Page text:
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Mad dogs and Englishpersons … and the mid-day gun


Panorama of the Port from Club Nautique (Colline du Château in background), the start of the Sentier is nearby. Photo thanks to Patrice Semeria

le sentier du littoral, Nice-Villefrance via la Ville de Nice

Glorious day, today. Better still, freedom beckoned. So off I went to le sentier du littoral, the coastal footpath that

le sentier du littoral, Nice, via le Compté de Nice

winds its frequently precipitous way along the coast from here to Menton. Once past le Port the view opens out, birdsong becomes identifiable and tranquility increases – although locals use the rocky bays along the route for fishing, swimming and sunbathing; runners, too, are regularly encountered and quite often troupes of primary schoolchildren out following a heavily-supervised nature trail. Somehow the rocky acoustic contrives to soften or even swallow up any jarring sounds.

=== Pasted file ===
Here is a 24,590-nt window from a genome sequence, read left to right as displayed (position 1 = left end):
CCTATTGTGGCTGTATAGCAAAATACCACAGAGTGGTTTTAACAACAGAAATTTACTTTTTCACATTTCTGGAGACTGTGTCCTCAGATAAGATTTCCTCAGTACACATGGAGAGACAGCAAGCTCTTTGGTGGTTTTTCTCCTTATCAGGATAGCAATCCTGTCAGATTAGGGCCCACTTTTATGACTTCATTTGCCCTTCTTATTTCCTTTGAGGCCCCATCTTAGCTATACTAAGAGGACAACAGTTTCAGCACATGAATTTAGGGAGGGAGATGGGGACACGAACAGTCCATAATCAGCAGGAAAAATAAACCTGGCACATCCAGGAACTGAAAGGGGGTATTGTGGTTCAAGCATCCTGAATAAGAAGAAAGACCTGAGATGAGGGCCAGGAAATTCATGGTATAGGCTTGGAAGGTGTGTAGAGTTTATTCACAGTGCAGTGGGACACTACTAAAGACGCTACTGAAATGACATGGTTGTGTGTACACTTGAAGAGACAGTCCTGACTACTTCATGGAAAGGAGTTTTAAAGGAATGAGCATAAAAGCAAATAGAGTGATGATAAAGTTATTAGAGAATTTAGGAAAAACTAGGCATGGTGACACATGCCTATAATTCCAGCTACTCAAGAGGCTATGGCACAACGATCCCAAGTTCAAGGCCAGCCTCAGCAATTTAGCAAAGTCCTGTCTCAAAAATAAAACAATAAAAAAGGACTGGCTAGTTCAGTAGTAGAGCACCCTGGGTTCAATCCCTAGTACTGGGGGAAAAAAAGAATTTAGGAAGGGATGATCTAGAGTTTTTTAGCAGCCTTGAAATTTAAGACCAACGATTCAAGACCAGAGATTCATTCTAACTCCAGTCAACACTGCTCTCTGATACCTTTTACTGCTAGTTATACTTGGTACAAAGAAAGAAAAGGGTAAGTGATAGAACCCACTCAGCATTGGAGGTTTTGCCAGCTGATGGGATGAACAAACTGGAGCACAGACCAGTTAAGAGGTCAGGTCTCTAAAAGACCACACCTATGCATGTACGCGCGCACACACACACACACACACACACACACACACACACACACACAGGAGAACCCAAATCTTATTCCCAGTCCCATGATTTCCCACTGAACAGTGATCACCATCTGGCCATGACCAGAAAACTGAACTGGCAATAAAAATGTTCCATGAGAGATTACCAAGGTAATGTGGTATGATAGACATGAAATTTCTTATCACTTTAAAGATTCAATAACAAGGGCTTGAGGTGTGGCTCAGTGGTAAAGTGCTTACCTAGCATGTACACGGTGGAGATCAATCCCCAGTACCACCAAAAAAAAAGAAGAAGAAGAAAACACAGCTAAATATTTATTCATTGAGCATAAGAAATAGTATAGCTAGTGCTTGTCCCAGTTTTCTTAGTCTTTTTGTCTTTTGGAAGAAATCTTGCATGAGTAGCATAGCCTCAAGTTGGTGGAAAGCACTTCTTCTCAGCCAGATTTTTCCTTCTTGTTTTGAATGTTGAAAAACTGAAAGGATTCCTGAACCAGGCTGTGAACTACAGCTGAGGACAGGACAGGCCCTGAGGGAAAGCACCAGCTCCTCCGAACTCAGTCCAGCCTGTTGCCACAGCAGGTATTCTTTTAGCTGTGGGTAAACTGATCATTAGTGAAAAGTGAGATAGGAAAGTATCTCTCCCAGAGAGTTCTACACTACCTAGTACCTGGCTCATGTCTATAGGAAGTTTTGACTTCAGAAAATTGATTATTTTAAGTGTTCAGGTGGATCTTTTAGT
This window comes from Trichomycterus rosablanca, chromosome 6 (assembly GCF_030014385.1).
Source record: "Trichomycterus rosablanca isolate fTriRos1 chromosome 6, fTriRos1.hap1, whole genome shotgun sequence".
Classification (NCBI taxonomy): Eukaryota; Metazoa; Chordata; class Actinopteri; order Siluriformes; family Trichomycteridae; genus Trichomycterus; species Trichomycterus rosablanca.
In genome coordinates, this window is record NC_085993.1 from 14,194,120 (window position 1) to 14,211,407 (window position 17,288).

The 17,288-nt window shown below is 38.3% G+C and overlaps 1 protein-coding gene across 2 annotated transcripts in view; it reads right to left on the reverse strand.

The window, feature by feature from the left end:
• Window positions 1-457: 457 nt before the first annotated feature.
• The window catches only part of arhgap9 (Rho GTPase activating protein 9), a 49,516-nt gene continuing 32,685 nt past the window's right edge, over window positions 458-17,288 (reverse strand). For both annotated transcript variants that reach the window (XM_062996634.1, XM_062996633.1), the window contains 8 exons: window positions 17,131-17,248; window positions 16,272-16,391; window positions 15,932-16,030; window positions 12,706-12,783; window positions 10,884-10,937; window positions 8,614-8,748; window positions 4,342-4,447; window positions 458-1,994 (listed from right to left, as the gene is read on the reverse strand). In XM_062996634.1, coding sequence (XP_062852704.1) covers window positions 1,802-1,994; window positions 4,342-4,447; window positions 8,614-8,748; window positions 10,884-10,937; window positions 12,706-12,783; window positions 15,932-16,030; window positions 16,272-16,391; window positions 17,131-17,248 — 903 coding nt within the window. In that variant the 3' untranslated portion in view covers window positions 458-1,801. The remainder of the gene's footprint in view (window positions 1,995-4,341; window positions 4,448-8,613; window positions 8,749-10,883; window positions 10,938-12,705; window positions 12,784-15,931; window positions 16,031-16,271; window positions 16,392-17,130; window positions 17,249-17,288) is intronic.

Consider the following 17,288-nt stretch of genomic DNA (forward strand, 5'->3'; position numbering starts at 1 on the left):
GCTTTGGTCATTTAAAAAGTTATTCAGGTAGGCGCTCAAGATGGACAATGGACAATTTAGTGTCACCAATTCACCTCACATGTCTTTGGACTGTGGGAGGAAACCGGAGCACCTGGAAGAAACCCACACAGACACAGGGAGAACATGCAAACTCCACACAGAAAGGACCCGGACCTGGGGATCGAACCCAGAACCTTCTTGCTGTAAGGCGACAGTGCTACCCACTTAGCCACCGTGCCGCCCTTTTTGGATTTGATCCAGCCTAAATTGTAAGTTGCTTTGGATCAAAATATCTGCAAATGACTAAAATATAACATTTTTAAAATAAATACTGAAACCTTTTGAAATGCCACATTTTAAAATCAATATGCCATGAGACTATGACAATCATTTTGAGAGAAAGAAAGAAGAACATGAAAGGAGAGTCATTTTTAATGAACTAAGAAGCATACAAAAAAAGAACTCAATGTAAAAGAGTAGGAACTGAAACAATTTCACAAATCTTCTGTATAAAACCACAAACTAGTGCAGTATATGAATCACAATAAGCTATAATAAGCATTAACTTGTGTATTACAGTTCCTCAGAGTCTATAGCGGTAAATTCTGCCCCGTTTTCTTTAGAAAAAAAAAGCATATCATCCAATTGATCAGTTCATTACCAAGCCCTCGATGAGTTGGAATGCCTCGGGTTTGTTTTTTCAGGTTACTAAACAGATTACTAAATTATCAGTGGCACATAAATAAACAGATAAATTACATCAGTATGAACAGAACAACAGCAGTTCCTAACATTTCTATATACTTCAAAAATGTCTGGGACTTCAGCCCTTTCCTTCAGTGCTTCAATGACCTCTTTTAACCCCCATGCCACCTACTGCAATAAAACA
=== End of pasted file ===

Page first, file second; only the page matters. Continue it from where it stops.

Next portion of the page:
Early on I encountered two groups of clamorous infants and their minders, noting that both genders were equally represented among the professional staff. I overheard one young man turn on a highly disruptive a little boy and deliver the kind of stern admonishment that he probably wouldn’t get away with in England.
“You!” roared the adult pointing at the child, “you will stop this nonsense – at once!” He crossed his arms and scowled, continuing “you are behaving like a four-year old!”
That did it: the little boy suddenly looked duly chastened, even shocked, “but I am six!” he wailed tearfully.
“Exactly!” snapped his teacher.